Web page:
When the one-year War of the Bavarian Succession, or so-called 'potato war' ended with the signing of the Treaty of Teschen on 22 February 1779, the Emperor Joseph II transferred the courageous general, who moreover had already on 21 November 1778 been honoured with the award of the Cross of Commander of the Order of Maria Theresa by the Chapter, to the overall command of Galicia, a highly important post when the clouds of the Turkish War (1788-1790) began threateningly to gather, because of the proximity of the future theatre of war. But the courageous general was to see no action this time.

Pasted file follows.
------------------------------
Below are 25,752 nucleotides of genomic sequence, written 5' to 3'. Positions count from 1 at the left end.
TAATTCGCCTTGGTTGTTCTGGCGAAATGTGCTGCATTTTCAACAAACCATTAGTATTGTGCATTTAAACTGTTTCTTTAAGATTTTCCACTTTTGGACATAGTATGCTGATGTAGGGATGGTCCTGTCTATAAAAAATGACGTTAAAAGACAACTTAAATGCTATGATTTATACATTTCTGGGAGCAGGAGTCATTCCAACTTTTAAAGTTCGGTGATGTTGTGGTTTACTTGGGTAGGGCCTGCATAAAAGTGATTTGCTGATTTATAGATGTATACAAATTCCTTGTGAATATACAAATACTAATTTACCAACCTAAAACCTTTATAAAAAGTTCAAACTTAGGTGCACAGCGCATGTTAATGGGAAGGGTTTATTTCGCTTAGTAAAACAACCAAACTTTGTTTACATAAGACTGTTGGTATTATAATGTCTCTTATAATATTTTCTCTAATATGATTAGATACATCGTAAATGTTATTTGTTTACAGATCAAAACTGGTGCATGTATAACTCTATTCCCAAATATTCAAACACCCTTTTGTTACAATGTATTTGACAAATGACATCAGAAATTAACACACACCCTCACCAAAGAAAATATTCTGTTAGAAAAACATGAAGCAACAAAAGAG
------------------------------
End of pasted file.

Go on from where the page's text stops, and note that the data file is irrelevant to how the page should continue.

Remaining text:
Then, in the New Year of 1793, as the events in Western Europe took a doubtful turn, he received the command of the army on the Upper Rhine. On 31 March, he crossed the Rhine at Kertsch, between Mannheim and Speier, attacked the rear-guard of General Custine on the following day, and threatened Landau. Then as the French sought to penetrate to the relief of Mainz through Rohrbach and Germersheim, he thwarted their plan and attacked them with success on 27 July in the woods of Offenbach and in their lines at Essingen, drove them from Bienenwalde on 23 August, carried out a major reconnaissance on the 27th, and on 11 September ordered the attack on Bandenthal, which General Pejacsevich carried out with great bravery, and finally on 13 October broke through the lines of Lauterburg and Wessenburg, which were held to be impregnable, whereby these two towns with their camps, tents, baggage, horses, many firearms, 31 cannon, 12 colours, 90 drums, and other war materials were captured, and 750 French taken prisoner. On 25 October 1793, the Emperor awarded the hero the Grand Cross of the Order of Maria Theresa from the Chapter. But all these victorious battles were fruitless, the blood of the death-defying warriors was spilt in vain. A historian wrote for this reason: 'As Wurmser was not strongly supported by the Duke of Brunswick, due to jealousy and envy, and the minor south German princes already at that time played an unworthy game with the German army, maintained secret understandings with the French, and supplied them with food, carts, and generously and amply supported them with all the military requisites, so the Imperial army saw itself obliged to retreat at the end of December. Then, through the withdrawal of the Prussian army, the Austrian right wing was very badly exposed to the superior enemy numbers.' The Austrians, who were reduced in numbers by the preceding bloody battles and weakened by their efforts, were attacked by the French in greatly superior numbers and always with fresh troops, and Wurmser, in continual battles, of which that on 26 December was decisive, had to move back over the Rhine. His energetic complaints about the bad supply and support on the part of the Vienna Hofkriegsrath had the consequence that he became unpopular for his urgings, was recalled in January 1791 [sic], and was replaced by the Prince of Waldeck. But the experienced warrior was not to remain inactive for long: already in August 1795 he again received overall command of the Austrian army on the Upper Rhine. Then he fought the French in the battles, which were victorious for our arms, of Handschuhsheim, and of Mannheim on 18 October, and captured this fortress on 22 November, while he had to contend against the base cabals of Graf Oberndorf, the minister of Pfalz. Meanwhile, the war in